The SEC alleges that Janus Spectrum’s business also involved encouraging investors to invest in the fundraising entities. (Doc. 105 at 10-11.) According to the SEC, Janus Spectrum, Alcorn, and Maerki, structured the business relationships and written agreements with the fundraising entities to avoid the appearance that Janus Spectrum was offering securities. (Doc. 89, Exhibits 14-15; see also Doc. 97-3.) Janus Spectrum and Alcorn relied on the fundraising entities to offer membership interests in an attempt to shield themselves from registration requirements and potential liability associated with offering securities. (Doc. 89, Exhibit 15.)
The SEC alleges that the Fundraising Entity Defendants solicited investors to invest in entities by entering into investment contracts. Investors received membership interests in exchange for their investment. (Doc. 89, Exhibit 14.) The SEC alleges that the entities then used a small portion of investor money to apply for FCC spectrum licenses, pocketing or sending Janus Spectrum the remainder of the money. (Doc. 89, Exhibits 14, 15.) Investors were told that once the entities obtained the licenses, they could expect profits derived from selling or leasing the licenses to major cellular companies. (See Doc. 89, Exhibit 14.)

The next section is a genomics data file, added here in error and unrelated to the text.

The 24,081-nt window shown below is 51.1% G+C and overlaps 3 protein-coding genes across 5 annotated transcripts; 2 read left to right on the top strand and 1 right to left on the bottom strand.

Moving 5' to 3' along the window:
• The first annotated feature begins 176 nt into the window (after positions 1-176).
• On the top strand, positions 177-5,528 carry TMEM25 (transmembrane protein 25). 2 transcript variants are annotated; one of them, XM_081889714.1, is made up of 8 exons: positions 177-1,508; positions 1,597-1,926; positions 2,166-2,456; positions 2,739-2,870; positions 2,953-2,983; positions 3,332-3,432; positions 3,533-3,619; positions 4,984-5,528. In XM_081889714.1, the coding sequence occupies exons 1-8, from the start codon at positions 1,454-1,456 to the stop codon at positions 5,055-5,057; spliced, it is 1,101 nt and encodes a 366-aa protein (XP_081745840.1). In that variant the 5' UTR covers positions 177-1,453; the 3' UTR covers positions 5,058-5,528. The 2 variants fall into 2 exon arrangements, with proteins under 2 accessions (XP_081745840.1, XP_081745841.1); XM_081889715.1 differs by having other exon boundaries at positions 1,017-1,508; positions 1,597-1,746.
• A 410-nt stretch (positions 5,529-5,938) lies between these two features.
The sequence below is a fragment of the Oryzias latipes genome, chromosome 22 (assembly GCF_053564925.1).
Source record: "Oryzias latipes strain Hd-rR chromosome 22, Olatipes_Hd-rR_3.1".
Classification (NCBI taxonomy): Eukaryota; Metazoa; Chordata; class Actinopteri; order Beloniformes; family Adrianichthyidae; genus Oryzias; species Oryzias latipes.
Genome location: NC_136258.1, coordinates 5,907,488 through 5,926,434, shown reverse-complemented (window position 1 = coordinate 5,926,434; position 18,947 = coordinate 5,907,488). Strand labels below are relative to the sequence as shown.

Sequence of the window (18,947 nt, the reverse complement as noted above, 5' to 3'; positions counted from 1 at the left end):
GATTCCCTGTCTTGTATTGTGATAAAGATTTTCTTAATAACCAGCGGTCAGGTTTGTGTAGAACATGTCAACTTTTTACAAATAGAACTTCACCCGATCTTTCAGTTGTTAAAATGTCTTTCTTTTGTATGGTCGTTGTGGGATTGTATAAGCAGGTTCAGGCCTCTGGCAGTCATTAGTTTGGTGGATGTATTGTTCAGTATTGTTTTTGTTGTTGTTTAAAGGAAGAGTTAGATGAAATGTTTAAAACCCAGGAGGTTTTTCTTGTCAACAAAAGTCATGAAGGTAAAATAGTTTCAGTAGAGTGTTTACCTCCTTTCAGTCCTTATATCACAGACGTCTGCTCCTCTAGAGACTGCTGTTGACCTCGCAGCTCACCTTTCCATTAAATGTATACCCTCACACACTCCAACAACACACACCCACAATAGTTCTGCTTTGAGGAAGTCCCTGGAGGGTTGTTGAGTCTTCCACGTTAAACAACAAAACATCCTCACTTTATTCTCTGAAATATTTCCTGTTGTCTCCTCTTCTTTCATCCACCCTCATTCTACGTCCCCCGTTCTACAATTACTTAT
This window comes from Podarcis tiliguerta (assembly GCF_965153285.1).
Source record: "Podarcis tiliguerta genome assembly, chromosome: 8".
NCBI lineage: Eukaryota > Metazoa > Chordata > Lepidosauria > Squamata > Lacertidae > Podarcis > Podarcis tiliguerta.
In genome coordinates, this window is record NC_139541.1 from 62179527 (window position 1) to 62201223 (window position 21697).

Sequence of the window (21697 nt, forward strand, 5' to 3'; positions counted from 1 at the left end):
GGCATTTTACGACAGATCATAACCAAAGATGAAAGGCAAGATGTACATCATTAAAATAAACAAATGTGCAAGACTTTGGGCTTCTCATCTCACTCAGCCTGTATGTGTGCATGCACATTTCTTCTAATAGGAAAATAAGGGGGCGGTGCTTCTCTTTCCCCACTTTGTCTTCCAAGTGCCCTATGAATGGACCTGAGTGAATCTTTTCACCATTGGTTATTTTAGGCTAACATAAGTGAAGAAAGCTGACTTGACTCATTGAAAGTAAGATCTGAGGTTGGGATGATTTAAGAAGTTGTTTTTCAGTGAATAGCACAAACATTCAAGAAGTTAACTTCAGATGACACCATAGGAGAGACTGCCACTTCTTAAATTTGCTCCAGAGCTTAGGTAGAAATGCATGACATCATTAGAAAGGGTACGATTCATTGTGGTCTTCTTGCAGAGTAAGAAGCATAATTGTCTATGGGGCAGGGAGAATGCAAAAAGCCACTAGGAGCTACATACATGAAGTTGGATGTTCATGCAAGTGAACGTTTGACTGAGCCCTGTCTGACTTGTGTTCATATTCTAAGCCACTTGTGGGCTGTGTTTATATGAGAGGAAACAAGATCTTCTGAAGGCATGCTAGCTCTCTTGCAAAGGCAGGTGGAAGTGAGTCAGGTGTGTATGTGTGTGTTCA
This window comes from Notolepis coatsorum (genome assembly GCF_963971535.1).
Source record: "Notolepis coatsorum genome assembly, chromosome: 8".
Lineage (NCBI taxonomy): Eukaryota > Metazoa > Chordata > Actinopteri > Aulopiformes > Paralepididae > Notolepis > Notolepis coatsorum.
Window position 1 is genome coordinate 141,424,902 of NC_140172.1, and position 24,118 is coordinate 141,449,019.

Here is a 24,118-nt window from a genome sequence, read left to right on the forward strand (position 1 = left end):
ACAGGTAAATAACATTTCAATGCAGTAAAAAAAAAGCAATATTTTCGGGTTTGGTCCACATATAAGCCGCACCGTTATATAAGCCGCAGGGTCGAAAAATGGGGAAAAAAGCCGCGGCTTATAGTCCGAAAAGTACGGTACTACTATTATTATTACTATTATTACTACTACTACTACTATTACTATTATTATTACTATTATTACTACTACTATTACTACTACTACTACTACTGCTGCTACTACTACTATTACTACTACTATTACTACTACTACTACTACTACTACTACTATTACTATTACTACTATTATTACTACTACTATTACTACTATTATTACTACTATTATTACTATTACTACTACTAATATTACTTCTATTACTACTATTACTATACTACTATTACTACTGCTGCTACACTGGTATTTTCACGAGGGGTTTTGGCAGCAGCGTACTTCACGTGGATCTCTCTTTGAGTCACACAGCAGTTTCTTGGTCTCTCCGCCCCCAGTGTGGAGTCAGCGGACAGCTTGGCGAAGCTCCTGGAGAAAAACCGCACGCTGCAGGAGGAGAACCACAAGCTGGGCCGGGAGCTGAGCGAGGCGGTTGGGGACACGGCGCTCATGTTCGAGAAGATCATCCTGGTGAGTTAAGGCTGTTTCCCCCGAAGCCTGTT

Janus Spectrum and Alcorn solicited and referred potential investors to the Fundraising Entity Defendants. (Doc. 89, Exhibits 19-23.) Alcorn also emailed and met with investors, answered investor questions, and encouraged the Fundraising Entity Defendants to use him and Maerki to close sales. (Doc. 89, Exhibits 19-22.) Janus Spectrum and Alcorn played an active role in promoting the sale of the membership interests by providing promotional videos for use in soliciting investors using such titles as “Money From Thin Air, ” assisting with drafting marketing materials, providing sample offering documents, training salespeople, participating in investor presentations or meetings for each fundraising entity, answering potential investors questions, and making investor referrals to the fundraising entities. (Doc. 89, Exhibits 16-23, 26, 30.)